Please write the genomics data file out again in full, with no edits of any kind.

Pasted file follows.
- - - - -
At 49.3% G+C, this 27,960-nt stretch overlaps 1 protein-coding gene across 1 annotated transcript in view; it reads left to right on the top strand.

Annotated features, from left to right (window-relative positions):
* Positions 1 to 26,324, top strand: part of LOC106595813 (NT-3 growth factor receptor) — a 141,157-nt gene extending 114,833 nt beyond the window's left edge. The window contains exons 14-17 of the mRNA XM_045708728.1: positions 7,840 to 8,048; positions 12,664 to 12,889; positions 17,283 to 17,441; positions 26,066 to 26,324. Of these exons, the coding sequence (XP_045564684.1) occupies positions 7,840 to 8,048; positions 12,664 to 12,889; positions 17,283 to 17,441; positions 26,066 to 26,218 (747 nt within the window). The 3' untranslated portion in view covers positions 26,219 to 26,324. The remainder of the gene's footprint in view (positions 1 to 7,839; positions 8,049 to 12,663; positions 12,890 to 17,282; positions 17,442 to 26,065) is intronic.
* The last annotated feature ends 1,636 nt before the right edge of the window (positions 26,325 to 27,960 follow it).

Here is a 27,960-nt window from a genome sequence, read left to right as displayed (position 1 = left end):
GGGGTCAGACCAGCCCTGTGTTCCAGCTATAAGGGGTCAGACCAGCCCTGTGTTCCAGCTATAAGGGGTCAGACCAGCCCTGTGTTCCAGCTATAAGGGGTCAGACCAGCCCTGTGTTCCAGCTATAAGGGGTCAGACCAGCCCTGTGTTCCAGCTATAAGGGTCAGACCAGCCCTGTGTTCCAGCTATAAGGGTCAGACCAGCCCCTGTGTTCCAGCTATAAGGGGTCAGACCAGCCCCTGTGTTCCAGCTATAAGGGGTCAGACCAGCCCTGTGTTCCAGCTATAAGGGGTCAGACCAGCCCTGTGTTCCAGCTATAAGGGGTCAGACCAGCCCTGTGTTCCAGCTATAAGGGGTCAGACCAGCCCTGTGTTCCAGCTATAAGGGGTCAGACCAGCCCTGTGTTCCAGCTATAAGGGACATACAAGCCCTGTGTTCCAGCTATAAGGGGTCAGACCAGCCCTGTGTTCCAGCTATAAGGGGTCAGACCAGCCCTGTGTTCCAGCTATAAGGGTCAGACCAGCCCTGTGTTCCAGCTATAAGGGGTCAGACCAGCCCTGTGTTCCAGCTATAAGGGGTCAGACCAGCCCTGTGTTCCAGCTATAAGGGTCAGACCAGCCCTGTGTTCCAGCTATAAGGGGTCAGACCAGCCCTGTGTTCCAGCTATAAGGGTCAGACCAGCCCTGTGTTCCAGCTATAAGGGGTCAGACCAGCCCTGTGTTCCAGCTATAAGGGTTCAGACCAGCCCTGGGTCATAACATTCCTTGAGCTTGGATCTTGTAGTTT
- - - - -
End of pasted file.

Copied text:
At 49.3% G+C, this 27,960-nt stretch overlaps 1 protein-coding gene across 1 annotated transcript in view; it reads left to right on the top strand.

Annotated features, from left to right (window-relative positions):
* Positions 1 to 26,324, top strand: part of LOC106595813 (NT-3 growth factor receptor) — a 141,157-nt gene extending 114,833 nt beyond the window's left edge. The window contains exons 14-17 of the mRNA XM_045708728.1: positions 7,840 to 8,048; positions 12,664 to 12,889; positions 17,283 to 17,441; positions 26,066 to 26,324. Of these exons, the coding sequence (XP_045564684.1) occupies positions 7,840 to 8,048; positions 12,664 to 12,889; positions 17,283 to 17,441; positions 26,066 to 26,218 (747 nt within the window). The 3' untranslated portion in view covers positions 26,219 to 26,324. The remainder of the gene's footprint in view (positions 1 to 7,839; positions 8,049 to 12,663; positions 12,890 to 17,282; positions 17,442 to 26,065) is intronic.
* The last annotated feature ends 1,636 nt before the right edge of the window (positions 26,325 to 27,960 follow it).

Here is a 27,960-nt window from a genome sequence, read left to right as displayed (position 1 = left end):
GGGGTCAGACCAGCCCTGTGTTCCAGCTATAAGGGGTCAGACCAGCCCTGTGTTCCAGCTATAAGGGGTCAGACCAGCCCTGTGTTCCAGCTATAAGGGGTCAGACCAGCCCTGTGTTCCAGCTATAAGGGGTCAGACCAGCCCTGTGTTCCAGCTATAAGGGTCAGACCAGCCCTGTGTTCCAGCTATAAGGGTCAGACCAGCCCCTGTGTTCCAGCTATAAGGGGTCAGACCAGCCCCTGTGTTCCAGCTATAAGGGGTCAGACCAGCCCTGTGTTCCAGCTATAAGGGGTCAGACCAGCCCTGTGTTCCAGCTATAAGGGGTCAGACCAGCCCTGTGTTCCAGCTATAAGGGGTCAGACCAGCCCTGTGTTCCAGCTATAAGGGGTCAGACCAGCCCTGTGTTCCAGCTATAAGGGACATACAAGCCCTGTGTTCCAGCTATAAGGGGTCAGACCAGCCCTGTGTTCCAGCTATAAGGGGTCAGACCAGCCCTGTGTTCCAGCTATAAGGGTCAGACCAGCCCTGTGTTCCAGCTATAAGGGGTCAGACCAGCCCTGTGTTCCAGCTATAAGGGGTCAGACCAGCCCTGTGTTCCAGCTATAAGGGTCAGACCAGCCCTGTGTTCCAGCTATAAGGGGTCAGACCAGCCCTGTGTTCCAGCTATAAGGGTCAGACCAGCCCTGTGTTCCAGCTATAAGGGGTCAGACCAGCCCTGTGTTCCAGCTATAAGGGTTCAGACCAGCCCTGGGTCATAACATTCCTTGAGCTTGGATCTTGTAGTTT